The Road to Samarcand by Patrick O'Brian. 1954 book by the author of the Aubrey/Maturin series. A teenage boy, crewing on his uncle's schooner on the South China Sea before WW2, goes on a long overland trip with his uncle, a sailor, an absent-minded professor, a couple of Mongol warrors, and a hideously stereotyped Chinese cook who talks in pidgin English.
Already seems very reminiscent of the Aubrey/Maturin books: the professor is less angsty than Maturin, but similarly intelligent and unworldly but strangely competent at deception. The setting is wonderfully described and there's a good sense of adventure. However, the casual Boys Own Paper style imperialism and prejudice is very evident here, as the noble Anglo-Saxons routinely outwit the dim or degenerate orientals.
Overall, decent entertainment, but not quite up to the standards of his later, better books.
What I'm Reading
The Year of Dreaming Dangerously by Slavoj Zizek. Short book by the popular Marxist/Lacanian philosopher about the year 2011, of the Arab Spring and the Occupy movements. Reads a bit like repurposed essays, some things like the chapter on "The Wire" are interesting, but not particularly relevant.
Zizek quotes G.K. Chesterton quite a lot here. I hadn't thought about it before, but Zizek does seem to be the Left's equivalent of Chesterton, and seems to be aware of it. He's a powerful and compelling writer. He's good at probing and exposing the hypocrisies of other ideologies. He's very keen on expounding paradoxes.
And a lot of the time, the paradoxes are a way of covering up weaknesses in his argument. Chesterton/Zizek looks at two sides of an issue, pulls apart the flaws on both sides, then declares that the solution lies mystically in the heart of the paradox, when we abandon both sides in favour of the Holy Spirit/True Communism. Except of course, if those things don't exist, actually we might be better with one of the flawed sides, or try to arrange some compromise between them.
Even so, they're both well worth reading: it's not like anyone else has flawless answers to the big problems either.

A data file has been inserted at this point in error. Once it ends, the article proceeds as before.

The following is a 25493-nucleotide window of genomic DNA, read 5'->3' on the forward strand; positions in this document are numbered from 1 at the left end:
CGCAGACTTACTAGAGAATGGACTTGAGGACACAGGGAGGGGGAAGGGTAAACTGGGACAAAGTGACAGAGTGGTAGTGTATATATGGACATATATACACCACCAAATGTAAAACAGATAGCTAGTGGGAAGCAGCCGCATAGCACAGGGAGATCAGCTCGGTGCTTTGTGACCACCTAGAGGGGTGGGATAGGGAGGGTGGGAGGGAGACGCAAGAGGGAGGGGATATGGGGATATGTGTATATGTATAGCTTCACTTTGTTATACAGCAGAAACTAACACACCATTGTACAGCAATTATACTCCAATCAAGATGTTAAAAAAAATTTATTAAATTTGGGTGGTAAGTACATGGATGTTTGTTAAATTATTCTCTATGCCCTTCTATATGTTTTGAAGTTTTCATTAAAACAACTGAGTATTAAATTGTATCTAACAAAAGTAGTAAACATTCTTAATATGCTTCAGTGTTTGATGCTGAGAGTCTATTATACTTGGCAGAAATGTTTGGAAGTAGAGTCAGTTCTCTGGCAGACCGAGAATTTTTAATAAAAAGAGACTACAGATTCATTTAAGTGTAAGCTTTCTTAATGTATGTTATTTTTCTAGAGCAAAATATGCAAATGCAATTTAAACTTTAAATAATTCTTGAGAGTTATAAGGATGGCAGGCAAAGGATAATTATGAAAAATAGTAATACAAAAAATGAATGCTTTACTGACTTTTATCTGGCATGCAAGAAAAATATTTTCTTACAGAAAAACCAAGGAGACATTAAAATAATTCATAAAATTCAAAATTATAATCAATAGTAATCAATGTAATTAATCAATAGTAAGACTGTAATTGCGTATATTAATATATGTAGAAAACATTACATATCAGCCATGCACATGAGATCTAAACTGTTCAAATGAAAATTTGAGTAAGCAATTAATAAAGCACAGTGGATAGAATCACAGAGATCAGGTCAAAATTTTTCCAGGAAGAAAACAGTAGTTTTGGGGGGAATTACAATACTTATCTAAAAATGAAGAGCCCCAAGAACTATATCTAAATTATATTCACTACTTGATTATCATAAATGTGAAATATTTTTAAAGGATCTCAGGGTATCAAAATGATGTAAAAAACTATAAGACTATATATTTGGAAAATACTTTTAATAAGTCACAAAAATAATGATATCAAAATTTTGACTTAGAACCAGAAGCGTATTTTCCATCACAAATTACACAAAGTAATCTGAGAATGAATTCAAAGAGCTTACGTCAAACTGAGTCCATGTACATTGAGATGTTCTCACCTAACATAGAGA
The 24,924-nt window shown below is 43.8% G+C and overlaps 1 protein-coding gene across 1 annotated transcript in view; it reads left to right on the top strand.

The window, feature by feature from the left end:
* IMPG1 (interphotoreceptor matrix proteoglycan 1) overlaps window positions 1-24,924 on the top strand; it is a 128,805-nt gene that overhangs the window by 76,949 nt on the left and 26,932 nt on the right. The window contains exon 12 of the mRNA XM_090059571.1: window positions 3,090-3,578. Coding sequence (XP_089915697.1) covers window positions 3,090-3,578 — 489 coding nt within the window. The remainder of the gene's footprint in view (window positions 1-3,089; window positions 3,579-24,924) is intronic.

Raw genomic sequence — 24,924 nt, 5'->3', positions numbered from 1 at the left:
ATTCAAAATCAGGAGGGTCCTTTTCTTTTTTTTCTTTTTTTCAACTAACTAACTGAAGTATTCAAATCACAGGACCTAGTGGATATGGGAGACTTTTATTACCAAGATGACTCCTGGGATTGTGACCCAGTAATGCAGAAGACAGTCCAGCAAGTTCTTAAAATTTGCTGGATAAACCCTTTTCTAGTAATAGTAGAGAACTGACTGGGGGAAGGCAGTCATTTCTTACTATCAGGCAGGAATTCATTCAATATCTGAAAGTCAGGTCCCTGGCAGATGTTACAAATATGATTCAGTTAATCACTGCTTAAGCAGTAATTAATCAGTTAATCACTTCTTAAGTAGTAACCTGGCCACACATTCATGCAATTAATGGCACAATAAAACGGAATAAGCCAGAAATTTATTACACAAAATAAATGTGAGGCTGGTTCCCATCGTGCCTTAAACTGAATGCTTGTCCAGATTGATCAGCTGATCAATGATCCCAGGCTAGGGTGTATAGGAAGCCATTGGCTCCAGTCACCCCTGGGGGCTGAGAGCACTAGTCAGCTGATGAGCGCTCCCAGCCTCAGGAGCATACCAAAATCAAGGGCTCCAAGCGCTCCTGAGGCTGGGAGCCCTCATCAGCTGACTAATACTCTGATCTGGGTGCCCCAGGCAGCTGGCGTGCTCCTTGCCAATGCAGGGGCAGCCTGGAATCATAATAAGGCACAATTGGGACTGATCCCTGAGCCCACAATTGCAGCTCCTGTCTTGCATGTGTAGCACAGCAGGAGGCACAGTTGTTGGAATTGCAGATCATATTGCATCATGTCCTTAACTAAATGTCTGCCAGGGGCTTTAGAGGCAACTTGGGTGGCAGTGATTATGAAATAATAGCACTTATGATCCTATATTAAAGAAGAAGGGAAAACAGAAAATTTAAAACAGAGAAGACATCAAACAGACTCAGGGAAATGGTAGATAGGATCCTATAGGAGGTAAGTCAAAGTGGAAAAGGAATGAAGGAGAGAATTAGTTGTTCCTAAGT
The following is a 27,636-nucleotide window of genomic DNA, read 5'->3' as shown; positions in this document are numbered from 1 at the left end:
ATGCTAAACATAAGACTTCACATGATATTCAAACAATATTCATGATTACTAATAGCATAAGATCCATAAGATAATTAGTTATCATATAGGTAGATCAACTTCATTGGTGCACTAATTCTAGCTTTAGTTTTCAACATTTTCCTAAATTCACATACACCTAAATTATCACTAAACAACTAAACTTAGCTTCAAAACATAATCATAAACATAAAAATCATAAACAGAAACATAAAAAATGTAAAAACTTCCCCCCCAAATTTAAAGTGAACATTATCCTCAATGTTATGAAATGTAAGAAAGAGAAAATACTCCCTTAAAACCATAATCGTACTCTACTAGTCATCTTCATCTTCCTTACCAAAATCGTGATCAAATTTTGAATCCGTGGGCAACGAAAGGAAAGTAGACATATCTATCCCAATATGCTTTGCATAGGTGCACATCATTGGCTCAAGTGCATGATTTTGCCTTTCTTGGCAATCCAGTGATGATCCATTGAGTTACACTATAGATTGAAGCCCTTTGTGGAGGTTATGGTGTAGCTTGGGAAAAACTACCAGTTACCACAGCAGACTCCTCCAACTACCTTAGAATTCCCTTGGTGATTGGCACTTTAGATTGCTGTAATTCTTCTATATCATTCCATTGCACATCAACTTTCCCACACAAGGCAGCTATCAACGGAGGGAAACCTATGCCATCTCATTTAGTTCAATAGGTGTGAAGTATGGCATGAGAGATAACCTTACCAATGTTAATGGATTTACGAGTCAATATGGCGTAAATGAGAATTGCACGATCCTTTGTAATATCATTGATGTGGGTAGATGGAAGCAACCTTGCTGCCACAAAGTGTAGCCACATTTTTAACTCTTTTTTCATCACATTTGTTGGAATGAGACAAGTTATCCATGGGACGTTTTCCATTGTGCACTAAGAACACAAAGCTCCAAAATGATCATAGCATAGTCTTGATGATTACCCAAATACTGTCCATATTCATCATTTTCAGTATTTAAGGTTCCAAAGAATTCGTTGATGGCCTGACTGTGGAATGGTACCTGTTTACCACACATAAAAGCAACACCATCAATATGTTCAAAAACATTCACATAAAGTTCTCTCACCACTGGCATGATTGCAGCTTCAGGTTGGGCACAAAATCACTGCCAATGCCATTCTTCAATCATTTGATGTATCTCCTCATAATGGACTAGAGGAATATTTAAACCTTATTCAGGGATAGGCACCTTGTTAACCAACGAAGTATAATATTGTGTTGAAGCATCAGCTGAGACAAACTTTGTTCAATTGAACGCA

Zizek does have some interesting ideas here: he cites others, but they're new to me. He thinks that part of classical Marxism is out of date, in that the classical bourgeousie has been largely replaced by an elite managerial class, who extract a surplus wage rather than than surplus value.
He also points out that much of the apparent resistance to the financial classes comes not from the proletariat, but the petit-bourgeousie who fear being reduced to the proletariat. He's realistically pessimistic that that London riots for instance represent any kind of revolutionary vanguard: they're more about an inchoate rage at the system.
Overall, quite interesting. Worth a read if you're not too allergic to a bit of pretension.
Saw Our Ajax at the Southwark Playhouse. Updated version of the Sophocles play Ajax, based on interviews with British soldiers in Afghanistan. So camps become FOBs, Ajax passed on his SA-80 A2 to his son rather than his shield. Ajax's courtesan Tecmessa becomes a medic, Menelaus becomes an American general, etc.
Actually works pretty well. It's helped by a commanding central performance from Joe Dixon as Ajax, a great warrior adored by his men, but poisoned with fury over being passed over in favour of Odysseus.
Adam Riched is a bit weaker as Odysseys, seeming more bemused than wily here. Gemma Chan does well as a the goddess Athena, violent and aloof.
One oddity was that the performance was half an hour late happening, which is pretty rare: they said it was a technical fault and a wardrobe malfunction. Athena's dress did seem a little ragged: a brown evening dress with a net covering and epaulettes, but it didn't seem to faze her. I don't think we're that bothered about costumes, would have preferred it if they'd just shoved her into fatigues and got on with it.
Overall, powerful production, worth seeing.
What I'm Watching
The Deep Blue Sea. Adaptation of the Terence Rattigan play, about a woman in post-war London who leaves her judge husband and moves in with a dashing but irresponsible ex-pilot. Not to be confused with Deep Blue Sea, which has less adultery and more superintelligent genetically engineered sharks.
Not a bad drama. Interesting to see omnipresent stage actor Simon Russell Beale on screen: he does a good, subtle performance but isn't as charismatic as in his stage roles as Stalin, King Arthur or Galileo. Highlights the post-war references, with the pilot already hopelessly lost in his heroic past.
Has to be said that it's a little dull: despite the short running time, the slow atmospheric pace is a bit hard to take. Does make you appreciate the existence of divorce though, given that her life is wrecked by basically a rebound from a dull, dry type to an irresponsible dilettante.
Overall, watchable but also missable, unless you're particularly into domestic tragedies.
No baby yet. Likely early next week.
Socioeconomics. "The history of modern democracy is a tale of steady success accompanied by the constant drumbeat of anticipated failure". Demographic timebomb not so bad if we work longer. Raise minimum wage if you want to cut immigration. Media portrayals of welfare recipients in UK, Sweden, Denmark. Women Gain in Some STEM Fields, but Not Computer Science.
Pics. Loki's childhood. Colourized historical photos. Mid-Century Internet: 1943.
Random. A Day In the Life of an Empowered Female Heroine, via. Da Vinci's custom piano, via.
Politics. Why the Tea Party can't govern. Nadine Dorries expenses.
Sci/Tech. Google breaks early promises on search integrity. Winamp to close, via.
Local. London's transport boondoggles.
Video. Big remote control A380. Twickenham to Teddington by trolleybus, 1931.
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